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Head First iPhone and iPad Development: A Learner's Guide to Creating Objective-C Applications for the iPhone and iPad Kindle Edition

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Länge: 363 Seiten Optimiert für größere Bildschirme. Sprache: Englisch
  • Aufgrund der Dateigröße dauert der Download dieses Buchs möglicherweise länger.



Let's say you have a killer app idea for iPhone and iPad. Where do you begin? Head First iPhone and iPad Development will help you get your first application up and running in no time. You'll not only learn how to design for Apple's devices, you'll also master the iPhone SDK tools—including Xcode—and Objective-C programming principles to make your app stand out.

Whether you're a seasoned Mac developer who wants to jump into the App store, or someone with strong object-oriented programming skills but no Mac experience, this book is a complete learning experience for creating eye-catching, top-selling iPhone and iPad applications.

  • Install the iPhone OS SDK and get started using XCode
  • Put Objective-C core concepts to work, including message passing, protocols, properties, and memory management
  • Take advantage of iPhone OS patterns such as datasources and delegates
  • Preview your applications in the Simulator
  • Build more complicated interactions that utilize multiple views, data entry/editing, and rotation
  • Work with the iPhone's camera, GPS, and accelerometer
  • Optimize, test, and distribute your application

We think your time is too valuable to waste struggling with new concepts. Using the latest research in cognitive science and learning theory to craft a multi-sensory learning experience, Head First iPhone and iPad Development has a visually rich format designed for the way your brain works, not a text-heavy approach that puts you to sleep.

Über den Autor und weitere Mitwirkende

Dan Pilone is a Senior Software Architect with Blueprint Technologies, Inc. He has designed and implemented systems for Hughes, ARINC, UPS, and the Naval Research Laboratory. He also teaches project management and software design and engineering at The Catholic University in Washington D.C. Dan is the author of several books on software development, including UML 2.0 in a Nutshell and UML 2.0 Pocket Reference (O'Reilly).

Tracey Pilone, a licensed Civil Engineer, is a freelance technical writer who has worked on mission planning and RF analysis software for the Navy. She has a Civil Engineering degree from Virgina Tech and a Masters of Education from the University of Virginia.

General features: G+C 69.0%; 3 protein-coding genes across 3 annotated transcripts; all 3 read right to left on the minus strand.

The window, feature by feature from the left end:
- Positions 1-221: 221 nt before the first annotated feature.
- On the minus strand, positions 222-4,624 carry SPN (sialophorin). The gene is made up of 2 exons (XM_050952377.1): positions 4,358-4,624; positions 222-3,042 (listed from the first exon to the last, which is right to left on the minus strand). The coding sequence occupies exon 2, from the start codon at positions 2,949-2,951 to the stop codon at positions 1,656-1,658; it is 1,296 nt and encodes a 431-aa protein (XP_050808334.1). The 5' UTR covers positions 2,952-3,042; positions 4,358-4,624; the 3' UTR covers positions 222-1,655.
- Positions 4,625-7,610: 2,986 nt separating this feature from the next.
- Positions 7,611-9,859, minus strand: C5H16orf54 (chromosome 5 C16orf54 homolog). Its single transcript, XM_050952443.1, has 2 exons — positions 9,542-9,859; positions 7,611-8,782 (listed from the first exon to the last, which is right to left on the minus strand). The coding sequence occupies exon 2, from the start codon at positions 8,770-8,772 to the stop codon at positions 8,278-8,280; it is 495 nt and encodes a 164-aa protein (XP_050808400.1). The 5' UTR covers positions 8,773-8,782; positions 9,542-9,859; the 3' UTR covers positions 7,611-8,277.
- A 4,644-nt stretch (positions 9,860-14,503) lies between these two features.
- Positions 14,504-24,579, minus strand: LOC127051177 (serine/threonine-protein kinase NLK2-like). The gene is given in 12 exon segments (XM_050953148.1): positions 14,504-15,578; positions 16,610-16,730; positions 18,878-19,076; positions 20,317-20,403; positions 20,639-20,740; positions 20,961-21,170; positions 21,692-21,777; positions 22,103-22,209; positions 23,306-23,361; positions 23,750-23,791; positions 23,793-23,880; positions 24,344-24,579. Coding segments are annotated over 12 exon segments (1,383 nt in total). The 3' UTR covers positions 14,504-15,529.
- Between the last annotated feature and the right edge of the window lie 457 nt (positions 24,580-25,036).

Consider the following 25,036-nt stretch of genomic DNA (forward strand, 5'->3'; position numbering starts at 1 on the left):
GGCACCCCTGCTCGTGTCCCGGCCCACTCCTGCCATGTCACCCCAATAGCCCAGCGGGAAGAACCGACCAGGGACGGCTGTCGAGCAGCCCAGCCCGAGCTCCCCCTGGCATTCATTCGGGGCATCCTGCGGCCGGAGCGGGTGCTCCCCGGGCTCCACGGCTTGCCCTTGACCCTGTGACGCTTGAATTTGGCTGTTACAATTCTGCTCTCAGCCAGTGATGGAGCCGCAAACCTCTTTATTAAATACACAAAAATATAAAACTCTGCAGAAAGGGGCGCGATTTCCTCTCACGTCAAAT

• Format: Kindle Edition
  • Dateigröße: 31785 KB
  • Seitenzahl der Print-Ausgabe: 368 Seiten
  • Gleichzeitige Verwendung von Geräten: Keine Einschränkung
  • Verlag: O'Reilly Media; Auflage: 3 (18. Dezember 2013)
  • Verkauf durch: Amazon Media EU S.à r.l.
  • Sprache: Englisch
  • Text-to-Speech (Vorlesemodus): Aktiviert
  • X-Ray:
  • Word Wise: Nicht aktiviert
  • Verbesserter Schriftsatz: Nicht aktiviert
  • Durchschnittliche Kundenbewertung: Schreiben Sie die erste Bewertung
  • Amazon Bestseller-Rang: #369.870 Bezahlt in Kindle-Shop (Siehe Top 100 Bezahlt in Kindle-Shop)

  •  Ist der Verkauf dieses Produkts für Sie nicht akzeptabel?


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Die hilfreichsten Kundenrezensionen auf (beta) HASH(0x932fc600) von 5 Sternen 18 Rezensionen
13 von 13 Kunden fanden die folgende Rezension hilfreich
HASH(0x9392a21c) von 5 Sternen 3rd Edition is very disappointing... waste of money. 8. Februar 2014
Von Admiral - Veröffentlicht auf
Format: Taschenbuch Verifizierter Kauf
After waiting an extra year for the 3rd edition to come out, what a disappointment. I was hoping for the 2nd edition, updated for iOS 7 and xCode 5. Didn't happen. This edition is so full of missing details, cut-and-paste errors from previous versions of MaxOS or Xcode or Obj-C code (the code on page doesn't match the same code on the previous page). Very sloppy editing. Very frustrating. And it's only half the size of the 2nd edition. They trimmed out all the great examples and details and richness of the UI from the 2nd edition, and left us with a cursory overview that's maddeningly frustrating to use because of the omissions and errors. Definitely not up to the quality expected from the "Head First" library. I'm returning it.
8 von 8 Kunden fanden die folgende Rezension hilfreich
HASH(0x9392a468) von 5 Sternen Worst than second edition 10. Februar 2014
Von Fabricio Santi Roque - Veröffentlicht auf
Format: Kindle Edition Verifizierter Kauf
I have read the second edition, and in comparison with it, this third edition has fewer pages and does not have a chapter dedicated to iPad. From Chapter 6 (Core Data), examples are confusing and more on "autopilot" - the reader have less to program and basically just need to read source code. I love the Head First series, but this is one of the its worst books. The good side is that it's updated to iOS 7.
5 von 5 Kunden fanden die folgende Rezension hilfreich
HASH(0x9392a42c) von 5 Sternen Wickedly Frustrating 22. April 2014
Von Bill Sanders - Veröffentlicht auf
Format: Taschenbuch Vine Kundenrezension eines kostenfreien Produkts ( Was ist das? )
I program a lot, and I've built some iPhone/iPad apps a while back when you could still use ActionScript 3.0 with a special Flash interfaces for iPhones and iPads. However, that went the way of the Dodo bird, and I've been pretty dormant in the Apple Developer community for a while, and so when I started this book, I took it as a fresh start. I've kept my Xcode up to date, and while I chafe under the rigamarole that Apple puts its developers through with certificates and other stuff that is part of their "system," I'm willing to put up with it because developing mobile apps on iPhone and iPads is important to my work.

In reviewing this book, separating the frustrating system Apple has for iOS developers and this book's contents is vital. With a chip on my shoulder about all of the hoops I need to jump through for getting and using the Xcode IDE and Apple Developer status, I was extra careful not to blame it on the book. However, since the book purports to guide one through the app development process they needed to get it right, especially jumping in. Up to a point they did....about the first 8 pages.